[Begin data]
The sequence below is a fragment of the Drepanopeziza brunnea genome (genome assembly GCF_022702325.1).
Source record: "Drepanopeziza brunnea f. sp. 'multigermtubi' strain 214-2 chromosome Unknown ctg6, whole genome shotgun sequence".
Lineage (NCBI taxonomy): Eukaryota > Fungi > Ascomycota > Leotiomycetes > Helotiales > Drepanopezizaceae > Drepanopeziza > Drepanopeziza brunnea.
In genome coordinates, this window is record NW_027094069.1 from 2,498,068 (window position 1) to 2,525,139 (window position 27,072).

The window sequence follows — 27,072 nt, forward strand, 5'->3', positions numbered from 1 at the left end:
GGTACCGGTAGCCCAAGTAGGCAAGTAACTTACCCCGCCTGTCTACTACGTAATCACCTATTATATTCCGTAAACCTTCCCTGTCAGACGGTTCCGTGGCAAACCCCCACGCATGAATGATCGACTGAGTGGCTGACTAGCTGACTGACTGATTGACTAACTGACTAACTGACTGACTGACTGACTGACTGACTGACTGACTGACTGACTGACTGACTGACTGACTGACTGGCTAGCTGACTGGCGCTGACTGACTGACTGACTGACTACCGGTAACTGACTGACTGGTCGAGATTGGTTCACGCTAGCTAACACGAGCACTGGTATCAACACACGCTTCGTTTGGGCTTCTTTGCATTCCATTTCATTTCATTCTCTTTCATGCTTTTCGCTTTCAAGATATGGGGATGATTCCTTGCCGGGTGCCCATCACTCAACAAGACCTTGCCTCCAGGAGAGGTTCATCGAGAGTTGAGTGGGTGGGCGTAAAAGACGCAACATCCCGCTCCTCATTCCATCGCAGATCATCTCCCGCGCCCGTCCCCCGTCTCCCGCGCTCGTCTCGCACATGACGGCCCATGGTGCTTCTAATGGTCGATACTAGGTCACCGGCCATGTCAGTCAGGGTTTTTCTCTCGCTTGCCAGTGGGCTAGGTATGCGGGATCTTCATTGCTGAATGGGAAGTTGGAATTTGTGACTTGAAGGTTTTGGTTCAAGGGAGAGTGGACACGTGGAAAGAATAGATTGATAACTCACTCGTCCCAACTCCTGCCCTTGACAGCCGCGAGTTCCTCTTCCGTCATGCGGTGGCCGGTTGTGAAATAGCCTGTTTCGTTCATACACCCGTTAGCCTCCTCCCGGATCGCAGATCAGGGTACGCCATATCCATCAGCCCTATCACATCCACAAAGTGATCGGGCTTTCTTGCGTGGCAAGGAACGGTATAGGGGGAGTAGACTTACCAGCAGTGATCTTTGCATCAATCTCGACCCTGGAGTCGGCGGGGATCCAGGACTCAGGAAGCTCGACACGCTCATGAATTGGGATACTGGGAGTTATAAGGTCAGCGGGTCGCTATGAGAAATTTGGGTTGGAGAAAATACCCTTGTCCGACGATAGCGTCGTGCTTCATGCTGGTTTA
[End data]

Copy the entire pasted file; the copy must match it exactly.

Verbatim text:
The sequence below is a fragment of the Drepanopeziza brunnea genome (genome assembly GCF_022702325.1).
Source record: "Drepanopeziza brunnea f. sp. 'multigermtubi' strain 214-2 chromosome Unknown ctg6, whole genome shotgun sequence".
Lineage (NCBI taxonomy): Eukaryota > Fungi > Ascomycota > Leotiomycetes > Helotiales > Drepanopezizaceae > Drepanopeziza > Drepanopeziza brunnea.
In genome coordinates, this window is record NW_027094069.1 from 2,498,068 (window position 1) to 2,525,139 (window position 27,072).

The window sequence follows — 27,072 nt, forward strand, 5'->3', positions numbered from 1 at the left end:
GGTACCGGTAGCCCAAGTAGGCAAGTAACTTACCCCGCCTGTCTACTACGTAATCACCTATTATATTCCGTAAACCTTCCCTGTCAGACGGTTCCGTGGCAAACCCCCACGCATGAATGATCGACTGAGTGGCTGACTAGCTGACTGACTGATTGACTAACTGACTAACTGACTGACTGACTGACTGACTGACTGACTGACTGACTGACTGACTGACTGACTGACTGACTGGCTAGCTGACTGGCGCTGACTGACTGACTGACTGACTACCGGTAACTGACTGACTGGTCGAGATTGGTTCACGCTAGCTAACACGAGCACTGGTATCAACACACGCTTCGTTTGGGCTTCTTTGCATTCCATTTCATTTCATTCTCTTTCATGCTTTTCGCTTTCAAGATATGGGGATGATTCCTTGCCGGGTGCCCATCACTCAACAAGACCTTGCCTCCAGGAGAGGTTCATCGAGAGTTGAGTGGGTGGGCGTAAAAGACGCAACATCCCGCTCCTCATTCCATCGCAGATCATCTCCCGCGCCCGTCCCCCGTCTCCCGCGCTCGTCTCGCACATGACGGCCCATGGTGCTTCTAATGGTCGATACTAGGTCACCGGCCATGTCAGTCAGGGTTTTTCTCTCGCTTGCCAGTGGGCTAGGTATGCGGGATCTTCATTGCTGAATGGGAAGTTGGAATTTGTGACTTGAAGGTTTTGGTTCAAGGGAGAGTGGACACGTGGAAAGAATAGATTGATAACTCACTCGTCCCAACTCCTGCCCTTGACAGCCGCGAGTTCCTCTTCCGTCATGCGGTGGCCGGTTGTGAAATAGCCTGTTTCGTTCATACACCCGTTAGCCTCCTCCCGGATCGCAGATCAGGGTACGCCATATCCATCAGCCCTATCACATCCACAAAGTGATCGGGCTTTCTTGCGTGGCAAGGAACGGTATAGGGGGAGTAGACTTACCAGCAGTGATCTTTGCATCAATCTCGACCCTGGAGTCGGCGGGGATCCAGGACTCAGGAAGCTCGACACGCTCATGAATTGGGATACTGGGAGTTATAAGGTCAGCGGGTCGCTATGAGAAATTTGGGTTGGAGAAAATACCCTTGTCCGACGATAGCGTCGTGCTTCATGCTGGTTTA